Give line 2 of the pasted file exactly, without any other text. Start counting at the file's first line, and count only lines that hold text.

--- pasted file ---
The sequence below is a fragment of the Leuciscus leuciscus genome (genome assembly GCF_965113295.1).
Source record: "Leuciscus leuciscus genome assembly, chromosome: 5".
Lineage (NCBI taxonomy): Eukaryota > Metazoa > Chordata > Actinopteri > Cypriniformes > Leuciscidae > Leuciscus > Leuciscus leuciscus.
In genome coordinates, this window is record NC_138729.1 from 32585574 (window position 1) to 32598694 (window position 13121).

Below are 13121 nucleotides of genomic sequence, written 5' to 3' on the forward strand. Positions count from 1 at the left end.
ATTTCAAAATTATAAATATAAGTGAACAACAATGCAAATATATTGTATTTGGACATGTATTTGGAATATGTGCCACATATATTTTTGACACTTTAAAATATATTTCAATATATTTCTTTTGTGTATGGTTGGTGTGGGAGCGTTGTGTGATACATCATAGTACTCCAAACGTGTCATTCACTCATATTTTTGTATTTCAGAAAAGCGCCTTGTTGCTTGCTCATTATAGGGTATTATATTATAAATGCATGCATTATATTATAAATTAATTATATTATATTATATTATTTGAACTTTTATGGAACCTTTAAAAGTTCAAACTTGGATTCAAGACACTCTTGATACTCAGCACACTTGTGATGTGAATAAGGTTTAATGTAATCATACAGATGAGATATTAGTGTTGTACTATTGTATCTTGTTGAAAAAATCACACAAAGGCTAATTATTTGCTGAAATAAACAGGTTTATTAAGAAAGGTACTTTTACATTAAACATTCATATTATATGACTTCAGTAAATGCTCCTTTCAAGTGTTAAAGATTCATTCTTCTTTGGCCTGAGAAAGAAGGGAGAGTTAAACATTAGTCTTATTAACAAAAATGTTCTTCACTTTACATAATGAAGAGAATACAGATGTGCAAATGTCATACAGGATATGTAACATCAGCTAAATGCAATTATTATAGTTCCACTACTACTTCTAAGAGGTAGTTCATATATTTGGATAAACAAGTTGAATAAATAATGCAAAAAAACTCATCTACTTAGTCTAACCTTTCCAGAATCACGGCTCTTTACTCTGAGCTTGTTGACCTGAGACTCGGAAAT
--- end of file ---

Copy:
Source record: "Leuciscus leuciscus genome assembly, chromosome: 5".